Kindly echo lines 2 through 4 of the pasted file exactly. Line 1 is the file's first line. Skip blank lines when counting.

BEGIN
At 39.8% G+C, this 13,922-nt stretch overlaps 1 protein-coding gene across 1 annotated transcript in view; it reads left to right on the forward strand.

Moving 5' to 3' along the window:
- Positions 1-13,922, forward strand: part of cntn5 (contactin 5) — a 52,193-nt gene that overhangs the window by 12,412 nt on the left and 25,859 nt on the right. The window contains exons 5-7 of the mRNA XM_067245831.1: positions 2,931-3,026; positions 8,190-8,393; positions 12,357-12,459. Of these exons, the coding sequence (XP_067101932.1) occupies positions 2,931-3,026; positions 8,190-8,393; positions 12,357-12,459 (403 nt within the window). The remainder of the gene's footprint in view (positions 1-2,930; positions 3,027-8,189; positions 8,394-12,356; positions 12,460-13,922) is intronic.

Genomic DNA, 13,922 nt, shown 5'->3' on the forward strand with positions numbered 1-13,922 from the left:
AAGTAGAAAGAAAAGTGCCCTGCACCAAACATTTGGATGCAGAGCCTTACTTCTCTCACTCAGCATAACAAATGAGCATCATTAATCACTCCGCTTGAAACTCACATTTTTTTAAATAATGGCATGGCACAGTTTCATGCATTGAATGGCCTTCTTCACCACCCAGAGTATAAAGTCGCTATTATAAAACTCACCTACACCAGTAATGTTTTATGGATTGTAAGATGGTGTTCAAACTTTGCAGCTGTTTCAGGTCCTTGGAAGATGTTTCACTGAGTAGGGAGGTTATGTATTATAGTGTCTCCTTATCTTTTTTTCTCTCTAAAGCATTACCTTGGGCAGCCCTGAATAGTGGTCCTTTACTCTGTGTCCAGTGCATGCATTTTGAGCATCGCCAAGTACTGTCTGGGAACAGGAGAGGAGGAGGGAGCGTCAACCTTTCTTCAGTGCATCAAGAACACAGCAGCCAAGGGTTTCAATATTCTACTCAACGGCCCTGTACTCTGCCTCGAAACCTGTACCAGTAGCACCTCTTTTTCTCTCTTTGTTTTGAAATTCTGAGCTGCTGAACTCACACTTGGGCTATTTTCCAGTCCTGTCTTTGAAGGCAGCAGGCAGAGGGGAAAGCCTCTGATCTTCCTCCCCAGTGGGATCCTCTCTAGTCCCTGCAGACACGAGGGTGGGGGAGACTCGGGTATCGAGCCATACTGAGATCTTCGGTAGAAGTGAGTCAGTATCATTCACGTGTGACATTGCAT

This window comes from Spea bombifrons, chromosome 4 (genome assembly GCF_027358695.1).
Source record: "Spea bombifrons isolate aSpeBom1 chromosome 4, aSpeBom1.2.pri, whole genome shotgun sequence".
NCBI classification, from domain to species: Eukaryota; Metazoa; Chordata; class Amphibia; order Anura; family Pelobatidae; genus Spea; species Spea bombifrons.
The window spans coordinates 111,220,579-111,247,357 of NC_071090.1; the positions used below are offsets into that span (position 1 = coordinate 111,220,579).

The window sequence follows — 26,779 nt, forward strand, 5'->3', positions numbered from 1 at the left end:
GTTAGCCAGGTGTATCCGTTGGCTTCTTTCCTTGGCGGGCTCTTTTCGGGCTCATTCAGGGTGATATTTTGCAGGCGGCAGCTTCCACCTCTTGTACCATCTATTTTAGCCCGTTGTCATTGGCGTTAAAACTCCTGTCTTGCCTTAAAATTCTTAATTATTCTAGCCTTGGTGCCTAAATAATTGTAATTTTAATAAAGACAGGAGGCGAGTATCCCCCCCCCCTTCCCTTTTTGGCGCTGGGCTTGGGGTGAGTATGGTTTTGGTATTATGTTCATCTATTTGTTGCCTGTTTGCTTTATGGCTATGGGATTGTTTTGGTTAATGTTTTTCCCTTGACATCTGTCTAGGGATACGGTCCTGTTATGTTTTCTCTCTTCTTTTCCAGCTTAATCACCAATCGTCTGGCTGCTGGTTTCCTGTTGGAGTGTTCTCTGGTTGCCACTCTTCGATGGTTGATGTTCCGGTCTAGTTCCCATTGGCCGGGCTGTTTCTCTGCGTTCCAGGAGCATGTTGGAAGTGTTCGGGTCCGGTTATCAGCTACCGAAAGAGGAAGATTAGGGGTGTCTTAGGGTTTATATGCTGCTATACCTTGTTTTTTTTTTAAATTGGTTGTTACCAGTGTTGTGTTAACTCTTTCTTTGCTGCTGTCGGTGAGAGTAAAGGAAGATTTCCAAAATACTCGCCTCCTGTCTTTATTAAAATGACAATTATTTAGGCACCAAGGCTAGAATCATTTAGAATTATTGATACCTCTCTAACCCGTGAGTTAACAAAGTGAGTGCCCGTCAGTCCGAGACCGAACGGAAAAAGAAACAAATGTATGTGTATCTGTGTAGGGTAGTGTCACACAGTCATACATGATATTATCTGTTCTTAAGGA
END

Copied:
Moving 5' to 3' along the window:
- Positions 1-13,922, forward strand: part of cntn5 (contactin 5) — a 52,193-nt gene that overhangs the window by 12,412 nt on the left and 25,859 nt on the right. The window contains exons 5-7 of the mRNA XM_067245831.1: positions 2,931-3,026; positions 8,190-8,393; positions 12,357-12,459. Of these exons, the coding sequence (XP_067101932.1) occupies positions 2,931-3,026; positions 8,190-8,393; positions 12,357-12,459 (403 nt within the window). The remainder of the gene's footprint in view (positions 1-2,930; positions 3,027-8,189; positions 8,394-12,356; positions 12,460-13,922) is intronic.

Genomic DNA, 13,922 nt, shown 5'->3' on the forward strand with positions numbered 1-13,922 from the left: